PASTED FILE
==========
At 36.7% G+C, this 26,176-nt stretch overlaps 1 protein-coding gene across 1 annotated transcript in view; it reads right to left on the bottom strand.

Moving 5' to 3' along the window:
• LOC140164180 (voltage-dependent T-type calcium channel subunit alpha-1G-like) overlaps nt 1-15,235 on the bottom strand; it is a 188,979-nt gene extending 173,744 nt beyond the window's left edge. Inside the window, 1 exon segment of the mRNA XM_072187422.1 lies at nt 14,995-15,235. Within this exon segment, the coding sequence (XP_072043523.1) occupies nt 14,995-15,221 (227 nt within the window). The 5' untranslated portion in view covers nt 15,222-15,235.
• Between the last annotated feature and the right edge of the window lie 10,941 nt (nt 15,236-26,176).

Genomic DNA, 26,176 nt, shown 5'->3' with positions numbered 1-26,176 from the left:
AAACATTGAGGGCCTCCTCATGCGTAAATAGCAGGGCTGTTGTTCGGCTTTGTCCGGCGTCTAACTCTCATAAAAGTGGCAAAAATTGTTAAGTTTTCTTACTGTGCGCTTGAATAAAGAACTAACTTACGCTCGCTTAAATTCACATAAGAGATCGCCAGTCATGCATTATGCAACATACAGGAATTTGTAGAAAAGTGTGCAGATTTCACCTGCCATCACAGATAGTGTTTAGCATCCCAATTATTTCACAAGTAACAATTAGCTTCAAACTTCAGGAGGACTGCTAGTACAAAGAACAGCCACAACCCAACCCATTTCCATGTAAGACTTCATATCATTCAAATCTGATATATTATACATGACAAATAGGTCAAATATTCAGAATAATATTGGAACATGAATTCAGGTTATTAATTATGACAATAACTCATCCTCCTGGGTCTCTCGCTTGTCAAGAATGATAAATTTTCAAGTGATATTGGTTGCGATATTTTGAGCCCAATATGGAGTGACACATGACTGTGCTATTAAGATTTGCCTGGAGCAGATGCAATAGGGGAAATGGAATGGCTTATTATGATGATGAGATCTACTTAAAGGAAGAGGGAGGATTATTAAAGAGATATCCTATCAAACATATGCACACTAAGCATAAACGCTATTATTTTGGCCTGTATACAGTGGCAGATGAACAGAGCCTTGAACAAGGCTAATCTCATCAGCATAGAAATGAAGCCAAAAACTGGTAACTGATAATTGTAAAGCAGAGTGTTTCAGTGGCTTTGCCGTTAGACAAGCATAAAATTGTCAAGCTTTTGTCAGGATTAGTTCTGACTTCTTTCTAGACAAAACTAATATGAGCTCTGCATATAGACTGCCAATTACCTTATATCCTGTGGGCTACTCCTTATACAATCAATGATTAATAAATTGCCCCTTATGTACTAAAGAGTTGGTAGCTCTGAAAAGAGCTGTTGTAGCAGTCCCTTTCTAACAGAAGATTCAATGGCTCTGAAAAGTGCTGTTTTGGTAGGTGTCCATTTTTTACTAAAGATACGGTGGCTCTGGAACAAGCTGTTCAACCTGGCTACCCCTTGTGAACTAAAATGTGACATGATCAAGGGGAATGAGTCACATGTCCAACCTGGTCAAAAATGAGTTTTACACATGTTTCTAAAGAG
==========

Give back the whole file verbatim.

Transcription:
At 36.7% G+C, this 26,176-nt stretch overlaps 1 protein-coding gene across 1 annotated transcript in view; it reads right to left on the bottom strand.

Moving 5' to 3' along the window:
• LOC140164180 (voltage-dependent T-type calcium channel subunit alpha-1G-like) overlaps nt 1-15,235 on the bottom strand; it is a 188,979-nt gene extending 173,744 nt beyond the window's left edge. Inside the window, 1 exon segment of the mRNA XM_072187422.1 lies at nt 14,995-15,235. Within this exon segment, the coding sequence (XP_072043523.1) occupies nt 14,995-15,221 (227 nt within the window). The 5' untranslated portion in view covers nt 15,222-15,235.
• Between the last annotated feature and the right edge of the window lie 10,941 nt (nt 15,236-26,176).

Genomic DNA, 26,176 nt, shown 5'->3' with positions numbered 1-26,176 from the left:
AAACATTGAGGGCCTCCTCATGCGTAAATAGCAGGGCTGTTGTTCGGCTTTGTCCGGCGTCTAACTCTCATAAAAGTGGCAAAAATTGTTAAGTTTTCTTACTGTGCGCTTGAATAAAGAACTAACTTACGCTCGCTTAAATTCACATAAGAGATCGCCAGTCATGCATTATGCAACATACAGGAATTTGTAGAAAAGTGTGCAGATTTCACCTGCCATCACAGATAGTGTTTAGCATCCCAATTATTTCACAAGTAACAATTAGCTTCAAACTTCAGGAGGACTGCTAGTACAAAGAACAGCCACAACCCAACCCATTTCCATGTAAGACTTCATATCATTCAAATCTGATATATTATACATGACAAATAGGTCAAATATTCAGAATAATATTGGAACATGAATTCAGGTTATTAATTATGACAATAACTCATCCTCCTGGGTCTCTCGCTTGTCAAGAATGATAAATTTTCAAGTGATATTGGTTGCGATATTTTGAGCCCAATATGGAGTGACACATGACTGTGCTATTAAGATTTGCCTGGAGCAGATGCAATAGGGGAAATGGAATGGCTTATTATGATGATGAGATCTACTTAAAGGAAGAGGGAGGATTATTAAAGAGATATCCTATCAAACATATGCACACTAAGCATAAACGCTATTATTTTGGCCTGTATACAGTGGCAGATGAACAGAGCCTTGAACAAGGCTAATCTCATCAGCATAGAAATGAAGCCAAAAACTGGTAACTGATAATTGTAAAGCAGAGTGTTTCAGTGGCTTTGCCGTTAGACAAGCATAAAATTGTCAAGCTTTTGTCAGGATTAGTTCTGACTTCTTTCTAGACAAAACTAATATGAGCTCTGCATATAGACTGCCAATTACCTTATATCCTGTGGGCTACTCCTTATACAATCAATGATTAATAAATTGCCCCTTATGTACTAAAGAGTTGGTAGCTCTGAAAAGAGCTGTTGTAGCAGTCCCTTTCTAACAGAAGATTCAATGGCTCTGAAAAGTGCTGTTTTGGTAGGTGTCCATTTTTTACTAAAGATACGGTGGCTCTGGAACAAGCTGTTCAACCTGGCTACCCCTTGTGAACTAAAATGTGACATGATCAAGGGGAATGAGTCACATGTCCAACCTGGTCAAAAATGAGTTTTACACATGTTTCTAAAGAG